Wednesday, November 19, 2008

Love my midwife :)

Other than the driving to her house, which you have to go down some po-dunk roads in Hardin County, my midwife is great!!! I just had an appt. last night urine and sugar was great. My Hemoglobin was 14!!! I hope it stays up that high. Heartbeat was 146, she said "sounds like another girl to me," so Jason is pretty bummed about that, he is really hoping for a son. Other than that, we just talked about births and my hopes for this birth and things that scare me, etc. Those are the kinds of things that are wayyy better than seeing a physician, well, because other than that it sounds like a doctor visit, right? But according to ACOG I'm not even getting any "prenatal care." This is me rolling my eyes at you ACOG.

Wednesday, November 12, 2008

Yup, we are...

Pregnant, actually about 14 weeks, due in May and planning a homebirth. I met with a direct entry midwife about a month ago. I really like her and because she is delivering a majority of Amish, she has had experience with breech and actually has to use neonatal resuscitation. Not that I'm planning on my baby being resuscitated, but you get my drift. I'm finding the MDC forums very helpful in planning, and just hearing other stories of homebirthers is a little refreshing. Mom and Dad are being very supportive, surprising. My MIL has been great at getting things logistically, because she is "in the loop" of the homebirthers from the 80's. Allyson is not impressed, I suppose that will come.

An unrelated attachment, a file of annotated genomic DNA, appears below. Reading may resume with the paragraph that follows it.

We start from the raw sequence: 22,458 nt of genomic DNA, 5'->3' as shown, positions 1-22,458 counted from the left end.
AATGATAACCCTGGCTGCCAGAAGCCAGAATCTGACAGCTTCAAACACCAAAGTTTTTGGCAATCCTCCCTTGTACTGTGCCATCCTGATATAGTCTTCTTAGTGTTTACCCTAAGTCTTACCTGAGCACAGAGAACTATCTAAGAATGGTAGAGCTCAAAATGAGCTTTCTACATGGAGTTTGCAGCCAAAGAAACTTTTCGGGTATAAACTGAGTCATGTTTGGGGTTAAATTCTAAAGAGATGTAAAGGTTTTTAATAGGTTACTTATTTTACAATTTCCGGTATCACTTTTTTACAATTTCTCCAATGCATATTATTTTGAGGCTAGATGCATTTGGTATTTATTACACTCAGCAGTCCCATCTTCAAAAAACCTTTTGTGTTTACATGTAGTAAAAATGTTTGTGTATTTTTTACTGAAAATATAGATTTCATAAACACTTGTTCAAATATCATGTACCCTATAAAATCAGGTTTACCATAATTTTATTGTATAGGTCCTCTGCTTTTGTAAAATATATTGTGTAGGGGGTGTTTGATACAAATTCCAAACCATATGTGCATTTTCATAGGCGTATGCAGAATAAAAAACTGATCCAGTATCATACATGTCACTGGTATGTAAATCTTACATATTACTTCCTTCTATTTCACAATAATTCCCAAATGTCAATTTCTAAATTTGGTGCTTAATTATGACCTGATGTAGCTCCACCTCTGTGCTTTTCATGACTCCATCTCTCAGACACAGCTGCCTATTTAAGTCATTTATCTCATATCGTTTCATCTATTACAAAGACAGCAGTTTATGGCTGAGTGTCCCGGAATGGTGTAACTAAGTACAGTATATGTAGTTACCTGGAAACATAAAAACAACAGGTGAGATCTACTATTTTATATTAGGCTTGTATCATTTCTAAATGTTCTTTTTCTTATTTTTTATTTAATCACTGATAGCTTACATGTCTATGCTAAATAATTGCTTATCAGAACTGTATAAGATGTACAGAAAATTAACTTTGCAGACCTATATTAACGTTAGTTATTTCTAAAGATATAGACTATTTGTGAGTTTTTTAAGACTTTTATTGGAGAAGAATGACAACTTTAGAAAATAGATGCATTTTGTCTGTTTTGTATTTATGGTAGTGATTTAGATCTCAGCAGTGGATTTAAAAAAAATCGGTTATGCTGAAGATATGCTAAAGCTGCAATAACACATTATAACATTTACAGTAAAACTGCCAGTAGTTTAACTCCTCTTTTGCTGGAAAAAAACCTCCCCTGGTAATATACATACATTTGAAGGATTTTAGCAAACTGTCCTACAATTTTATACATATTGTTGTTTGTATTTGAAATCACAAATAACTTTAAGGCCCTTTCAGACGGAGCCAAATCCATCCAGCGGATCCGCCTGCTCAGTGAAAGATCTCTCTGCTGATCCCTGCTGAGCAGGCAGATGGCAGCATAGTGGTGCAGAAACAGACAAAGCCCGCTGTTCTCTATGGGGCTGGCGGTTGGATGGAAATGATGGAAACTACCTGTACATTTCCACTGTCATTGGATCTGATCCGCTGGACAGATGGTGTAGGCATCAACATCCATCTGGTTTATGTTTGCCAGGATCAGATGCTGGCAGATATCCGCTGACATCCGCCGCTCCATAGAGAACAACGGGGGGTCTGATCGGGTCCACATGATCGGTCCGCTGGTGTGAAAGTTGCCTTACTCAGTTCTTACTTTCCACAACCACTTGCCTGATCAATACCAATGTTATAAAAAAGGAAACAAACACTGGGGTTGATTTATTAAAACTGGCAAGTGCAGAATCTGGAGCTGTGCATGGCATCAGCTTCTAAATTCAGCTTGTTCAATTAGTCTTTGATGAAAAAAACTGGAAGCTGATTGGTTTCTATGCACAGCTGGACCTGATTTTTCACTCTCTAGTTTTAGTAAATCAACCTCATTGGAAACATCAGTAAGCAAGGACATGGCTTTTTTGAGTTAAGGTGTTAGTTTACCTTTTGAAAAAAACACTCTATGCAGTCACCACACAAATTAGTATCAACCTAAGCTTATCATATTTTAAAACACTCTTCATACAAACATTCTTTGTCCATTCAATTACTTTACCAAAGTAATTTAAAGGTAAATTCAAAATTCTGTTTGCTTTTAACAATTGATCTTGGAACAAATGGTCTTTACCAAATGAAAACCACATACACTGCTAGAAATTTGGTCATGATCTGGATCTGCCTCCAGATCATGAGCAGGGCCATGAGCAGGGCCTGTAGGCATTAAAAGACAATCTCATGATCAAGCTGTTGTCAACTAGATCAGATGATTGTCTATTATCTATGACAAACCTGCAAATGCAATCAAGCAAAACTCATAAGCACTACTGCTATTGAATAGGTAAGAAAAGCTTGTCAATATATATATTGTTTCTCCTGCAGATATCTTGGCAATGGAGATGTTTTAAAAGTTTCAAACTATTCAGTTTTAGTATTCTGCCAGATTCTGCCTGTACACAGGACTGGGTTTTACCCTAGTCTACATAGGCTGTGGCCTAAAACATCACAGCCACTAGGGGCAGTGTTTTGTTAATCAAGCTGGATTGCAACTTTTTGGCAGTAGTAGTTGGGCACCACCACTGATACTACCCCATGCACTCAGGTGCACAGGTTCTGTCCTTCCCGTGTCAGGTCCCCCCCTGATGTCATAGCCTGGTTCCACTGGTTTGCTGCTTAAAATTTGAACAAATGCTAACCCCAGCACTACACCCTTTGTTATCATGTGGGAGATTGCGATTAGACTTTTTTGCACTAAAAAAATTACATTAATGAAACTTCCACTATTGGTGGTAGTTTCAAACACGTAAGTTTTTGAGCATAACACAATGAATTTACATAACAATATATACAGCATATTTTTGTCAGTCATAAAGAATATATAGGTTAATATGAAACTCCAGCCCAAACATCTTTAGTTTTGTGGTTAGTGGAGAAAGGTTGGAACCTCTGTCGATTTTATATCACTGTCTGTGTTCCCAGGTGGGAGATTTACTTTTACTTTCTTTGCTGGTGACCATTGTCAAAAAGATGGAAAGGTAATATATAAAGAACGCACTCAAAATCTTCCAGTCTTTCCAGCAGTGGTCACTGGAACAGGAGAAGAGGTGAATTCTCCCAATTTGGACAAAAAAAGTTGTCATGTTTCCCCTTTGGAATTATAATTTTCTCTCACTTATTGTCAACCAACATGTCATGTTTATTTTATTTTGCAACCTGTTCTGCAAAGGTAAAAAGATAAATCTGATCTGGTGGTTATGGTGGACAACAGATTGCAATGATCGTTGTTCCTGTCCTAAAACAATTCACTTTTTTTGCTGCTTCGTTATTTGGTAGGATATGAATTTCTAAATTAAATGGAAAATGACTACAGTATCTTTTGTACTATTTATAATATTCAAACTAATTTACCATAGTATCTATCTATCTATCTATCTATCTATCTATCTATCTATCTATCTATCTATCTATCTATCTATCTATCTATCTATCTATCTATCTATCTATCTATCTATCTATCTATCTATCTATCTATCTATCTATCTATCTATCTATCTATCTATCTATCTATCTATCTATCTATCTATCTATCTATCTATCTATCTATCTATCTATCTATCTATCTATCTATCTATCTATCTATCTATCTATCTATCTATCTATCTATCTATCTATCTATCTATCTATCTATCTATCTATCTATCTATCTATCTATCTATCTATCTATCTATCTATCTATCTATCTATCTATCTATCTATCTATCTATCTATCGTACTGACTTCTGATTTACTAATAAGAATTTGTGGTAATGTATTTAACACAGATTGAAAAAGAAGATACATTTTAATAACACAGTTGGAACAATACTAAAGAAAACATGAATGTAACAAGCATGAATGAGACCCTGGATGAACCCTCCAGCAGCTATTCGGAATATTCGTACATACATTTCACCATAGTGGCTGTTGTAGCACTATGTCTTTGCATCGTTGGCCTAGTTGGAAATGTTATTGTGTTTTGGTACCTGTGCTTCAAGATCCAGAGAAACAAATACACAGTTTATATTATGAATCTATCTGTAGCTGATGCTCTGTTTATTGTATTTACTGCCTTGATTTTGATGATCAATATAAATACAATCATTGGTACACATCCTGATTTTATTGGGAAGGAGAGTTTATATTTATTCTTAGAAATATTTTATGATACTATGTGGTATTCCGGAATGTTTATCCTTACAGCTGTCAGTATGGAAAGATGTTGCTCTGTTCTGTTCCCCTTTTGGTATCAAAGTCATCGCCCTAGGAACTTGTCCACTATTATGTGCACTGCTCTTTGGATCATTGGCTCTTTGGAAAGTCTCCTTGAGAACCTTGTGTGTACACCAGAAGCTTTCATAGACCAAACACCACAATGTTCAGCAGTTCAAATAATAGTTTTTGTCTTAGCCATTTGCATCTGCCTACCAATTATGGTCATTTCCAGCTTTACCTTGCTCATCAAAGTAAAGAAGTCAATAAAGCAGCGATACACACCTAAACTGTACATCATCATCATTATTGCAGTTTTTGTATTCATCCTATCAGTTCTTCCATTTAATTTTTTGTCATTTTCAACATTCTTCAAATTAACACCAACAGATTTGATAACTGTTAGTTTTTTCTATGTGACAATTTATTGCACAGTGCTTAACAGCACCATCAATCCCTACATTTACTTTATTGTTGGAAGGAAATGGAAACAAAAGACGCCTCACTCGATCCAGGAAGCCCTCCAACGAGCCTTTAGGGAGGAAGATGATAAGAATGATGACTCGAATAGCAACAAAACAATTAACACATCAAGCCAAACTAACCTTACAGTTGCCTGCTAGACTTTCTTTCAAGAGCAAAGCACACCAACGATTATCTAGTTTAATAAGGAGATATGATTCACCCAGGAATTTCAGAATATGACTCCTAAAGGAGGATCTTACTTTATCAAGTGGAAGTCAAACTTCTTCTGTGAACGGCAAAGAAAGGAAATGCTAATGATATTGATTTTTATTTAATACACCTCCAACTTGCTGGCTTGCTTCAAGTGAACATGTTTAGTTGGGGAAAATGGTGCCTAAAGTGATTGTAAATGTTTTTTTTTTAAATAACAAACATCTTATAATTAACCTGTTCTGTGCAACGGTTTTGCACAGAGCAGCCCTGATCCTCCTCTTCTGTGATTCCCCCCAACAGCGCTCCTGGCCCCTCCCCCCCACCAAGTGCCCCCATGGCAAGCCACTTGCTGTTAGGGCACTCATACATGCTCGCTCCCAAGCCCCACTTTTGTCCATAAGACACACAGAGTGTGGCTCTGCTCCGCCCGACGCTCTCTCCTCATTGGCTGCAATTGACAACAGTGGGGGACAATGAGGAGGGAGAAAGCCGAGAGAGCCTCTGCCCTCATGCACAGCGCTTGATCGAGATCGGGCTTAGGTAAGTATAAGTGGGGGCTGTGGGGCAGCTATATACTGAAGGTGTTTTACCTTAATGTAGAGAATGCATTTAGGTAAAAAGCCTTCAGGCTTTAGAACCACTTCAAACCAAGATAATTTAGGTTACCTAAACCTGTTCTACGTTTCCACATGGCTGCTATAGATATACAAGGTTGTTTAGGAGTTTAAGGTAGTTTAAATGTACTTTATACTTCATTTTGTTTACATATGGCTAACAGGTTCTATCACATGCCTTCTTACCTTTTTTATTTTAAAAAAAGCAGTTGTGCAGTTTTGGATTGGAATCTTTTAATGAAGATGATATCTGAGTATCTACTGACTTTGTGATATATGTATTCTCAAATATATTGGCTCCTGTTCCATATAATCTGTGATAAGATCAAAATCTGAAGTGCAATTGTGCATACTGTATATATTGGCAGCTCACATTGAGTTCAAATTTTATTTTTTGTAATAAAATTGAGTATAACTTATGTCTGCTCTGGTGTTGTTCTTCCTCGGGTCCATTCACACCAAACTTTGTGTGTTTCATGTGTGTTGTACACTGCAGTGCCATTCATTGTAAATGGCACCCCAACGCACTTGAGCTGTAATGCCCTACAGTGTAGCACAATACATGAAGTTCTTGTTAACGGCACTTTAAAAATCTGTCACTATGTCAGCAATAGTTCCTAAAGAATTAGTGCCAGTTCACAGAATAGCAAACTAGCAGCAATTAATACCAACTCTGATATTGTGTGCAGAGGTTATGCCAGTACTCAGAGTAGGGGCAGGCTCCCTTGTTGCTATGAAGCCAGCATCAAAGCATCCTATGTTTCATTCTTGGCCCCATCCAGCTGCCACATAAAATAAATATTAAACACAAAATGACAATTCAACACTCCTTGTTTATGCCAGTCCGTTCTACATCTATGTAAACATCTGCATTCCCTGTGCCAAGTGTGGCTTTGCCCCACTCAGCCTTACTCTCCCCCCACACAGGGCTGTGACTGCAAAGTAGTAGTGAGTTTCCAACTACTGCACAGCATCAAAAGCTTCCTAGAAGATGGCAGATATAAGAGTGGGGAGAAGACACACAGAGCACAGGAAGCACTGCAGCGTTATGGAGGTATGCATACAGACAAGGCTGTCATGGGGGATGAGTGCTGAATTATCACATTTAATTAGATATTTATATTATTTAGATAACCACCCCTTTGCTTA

Monday, October 6, 2008

Erin tagged me, sneaky butt!

10 things that make me happy

1) Our awesome God, who makes all things possible.

2)My daughter, she makes me smile and laugh every day and I thank God for her every day.

3) My husband, who without him, I don't know who or what I'd be.

4) My nephew, he's hilarious and such a boy

5) My family

6) Myspace, lol

7) My friends, that I didn't have in high school

8) My online friends

9) Chocolate :) Especially in brownie form

10) Having a clean house that smells good :) It practically never happens, so I think that's why it makes me so happy.

I'm tagging- Natosha, Syd, and Holly!!!

Wednesday, July 23, 2008

Man it's busy!

Just trying to tread water over here. We've been super busy with work and trying to keep up with things at home. The garden is a little overwhelming! Allyson had her 18 month visit today, no shots yet. We have to go to the health department for that and they only do them on Tuesdays, so she may never get them if I keep working every Tuesday. She's right on track developmentally. She's 90th percentile for weight and 80th percentile for height. That's about all for today.

Thursday, July 17, 2008

Today, I'm getting some stuff done!

I got sent home from work early. They didn't have enough work for me, which I'm so sad about. Anyways, I left Ally at the babysitters and after I post this I'm going to go and do some stuff in the yard and clean the house up some. I swear.... Other than that just trying to not get called back in to work. I started reading 48 days to the work you love by Dan Miller I hope it works!

Tuesday, July 15, 2008

Annoyed *rolls eyes*

This was in the LA times, it's a really great article supporting homebirth.

Big Medicine's blowback on home births Why do U.S. doctors strong-arm women into our standard maternity care system? By Jennifer Block July 9, 2008